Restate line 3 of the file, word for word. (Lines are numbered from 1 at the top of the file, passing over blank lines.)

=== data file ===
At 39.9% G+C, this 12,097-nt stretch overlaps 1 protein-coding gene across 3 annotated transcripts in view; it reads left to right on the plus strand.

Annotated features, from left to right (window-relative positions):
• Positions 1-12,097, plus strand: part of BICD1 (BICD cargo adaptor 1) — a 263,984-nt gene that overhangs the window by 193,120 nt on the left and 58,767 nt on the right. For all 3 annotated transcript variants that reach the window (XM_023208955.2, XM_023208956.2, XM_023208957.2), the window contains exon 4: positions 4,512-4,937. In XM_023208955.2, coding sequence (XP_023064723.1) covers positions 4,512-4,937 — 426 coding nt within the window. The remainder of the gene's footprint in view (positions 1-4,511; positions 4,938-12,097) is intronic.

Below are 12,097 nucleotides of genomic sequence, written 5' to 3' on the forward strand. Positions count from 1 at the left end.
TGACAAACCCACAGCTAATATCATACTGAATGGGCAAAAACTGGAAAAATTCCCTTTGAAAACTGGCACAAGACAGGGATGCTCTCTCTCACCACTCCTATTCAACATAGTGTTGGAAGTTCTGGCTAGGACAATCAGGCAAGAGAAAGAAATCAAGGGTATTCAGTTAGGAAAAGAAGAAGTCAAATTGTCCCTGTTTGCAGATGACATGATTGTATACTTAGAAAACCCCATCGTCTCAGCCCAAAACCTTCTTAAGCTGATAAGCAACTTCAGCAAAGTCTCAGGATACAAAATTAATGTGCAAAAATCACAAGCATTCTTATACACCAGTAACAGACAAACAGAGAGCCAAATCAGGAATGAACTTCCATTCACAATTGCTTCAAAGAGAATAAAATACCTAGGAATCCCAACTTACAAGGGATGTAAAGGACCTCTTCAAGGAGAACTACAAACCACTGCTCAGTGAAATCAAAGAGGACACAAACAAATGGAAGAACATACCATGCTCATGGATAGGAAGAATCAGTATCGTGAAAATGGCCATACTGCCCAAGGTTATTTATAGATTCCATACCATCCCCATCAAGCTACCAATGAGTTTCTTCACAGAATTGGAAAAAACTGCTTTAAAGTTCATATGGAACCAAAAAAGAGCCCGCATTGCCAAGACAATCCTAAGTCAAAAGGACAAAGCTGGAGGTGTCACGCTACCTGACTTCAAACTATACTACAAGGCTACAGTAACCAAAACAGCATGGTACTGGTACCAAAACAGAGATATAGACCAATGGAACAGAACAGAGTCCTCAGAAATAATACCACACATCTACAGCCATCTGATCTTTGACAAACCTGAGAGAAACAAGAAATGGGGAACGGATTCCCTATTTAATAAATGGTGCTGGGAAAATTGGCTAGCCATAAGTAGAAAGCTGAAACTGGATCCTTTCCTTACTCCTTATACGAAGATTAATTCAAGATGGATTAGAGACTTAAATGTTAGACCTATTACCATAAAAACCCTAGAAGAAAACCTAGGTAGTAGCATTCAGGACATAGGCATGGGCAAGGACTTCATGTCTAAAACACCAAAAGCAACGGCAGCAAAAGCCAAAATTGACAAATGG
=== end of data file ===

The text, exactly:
• Positions 1-12,097, plus strand: part of BICD1 (BICD cargo adaptor 1) — a 263,984-nt gene that overhangs the window by 193,120 nt on the left and 58,767 nt on the right. For all 3 annotated transcript variants that reach the window (XM_023208955.2, XM_023208956.2, XM_023208957.2), the window contains exon 4: positions 4,512-4,937. In XM_023208955.2, coding sequence (XP_023064723.1) covers positions 4,512-4,937 — 426 coding nt within the window. The remainder of the gene's footprint in view (positions 1-4,511; positions 4,938-12,097) is intronic.